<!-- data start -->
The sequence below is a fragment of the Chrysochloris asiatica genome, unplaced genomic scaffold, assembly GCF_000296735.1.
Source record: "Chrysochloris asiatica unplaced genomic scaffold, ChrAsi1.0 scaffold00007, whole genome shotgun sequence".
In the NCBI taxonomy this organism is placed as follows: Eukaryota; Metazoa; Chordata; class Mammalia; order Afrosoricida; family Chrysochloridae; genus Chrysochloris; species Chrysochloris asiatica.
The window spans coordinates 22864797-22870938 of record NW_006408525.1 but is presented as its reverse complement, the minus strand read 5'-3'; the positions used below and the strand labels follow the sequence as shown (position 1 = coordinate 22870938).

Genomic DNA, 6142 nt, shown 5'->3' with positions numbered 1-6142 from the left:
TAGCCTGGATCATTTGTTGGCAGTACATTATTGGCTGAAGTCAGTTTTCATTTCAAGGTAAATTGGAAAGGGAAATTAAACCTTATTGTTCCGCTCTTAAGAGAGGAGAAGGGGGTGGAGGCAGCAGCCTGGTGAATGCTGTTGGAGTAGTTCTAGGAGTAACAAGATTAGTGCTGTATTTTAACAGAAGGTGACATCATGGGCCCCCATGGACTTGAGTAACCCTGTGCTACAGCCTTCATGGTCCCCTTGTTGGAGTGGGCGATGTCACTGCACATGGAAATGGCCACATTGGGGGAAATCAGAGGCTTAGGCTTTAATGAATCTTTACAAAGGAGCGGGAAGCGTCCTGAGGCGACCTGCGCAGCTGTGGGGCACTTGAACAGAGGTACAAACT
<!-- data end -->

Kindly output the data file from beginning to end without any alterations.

The sequence below is a fragment of the Chrysochloris asiatica genome, unplaced genomic scaffold, assembly GCF_000296735.1.
Source record: "Chrysochloris asiatica unplaced genomic scaffold, ChrAsi1.0 scaffold00007, whole genome shotgun sequence".
In the NCBI taxonomy this organism is placed as follows: Eukaryota; Metazoa; Chordata; class Mammalia; order Afrosoricida; family Chrysochloridae; genus Chrysochloris; species Chrysochloris asiatica.
The window spans coordinates 22864797-22870938 of record NW_006408525.1 but is presented as its reverse complement, the minus strand read 5'-3'; the positions used below and the strand labels follow the sequence as shown (position 1 = coordinate 22870938).

Genomic DNA, 6142 nt, shown 5'->3' with positions numbered 1-6142 from the left:
TAGCCTGGATCATTTGTTGGCAGTACATTATTGGCTGAAGTCAGTTTTCATTTCAAGGTAAATTGGAAAGGGAAATTAAACCTTATTGTTCCGCTCTTAAGAGAGGAGAAGGGGGTGGAGGCAGCAGCCTGGTGAATGCTGTTGGAGTAGTTCTAGGAGTAACAAGATTAGTGCTGTATTTTAACAGAAGGTGACATCATGGGCCCCCATGGACTTGAGTAACCCTGTGCTACAGCCTTCATGGTCCCCTTGTTGGAGTGGGCGATGTCACTGCACATGGAAATGGCCACATTGGGGGAAATCAGAGGCTTAGGCTTTAATGAATCTTTACAAAGGAGCGGGAAGCGTCCTGAGGCGACCTGCGCAGCTGTGGGGCACTTGAACAGAGGTACAAACT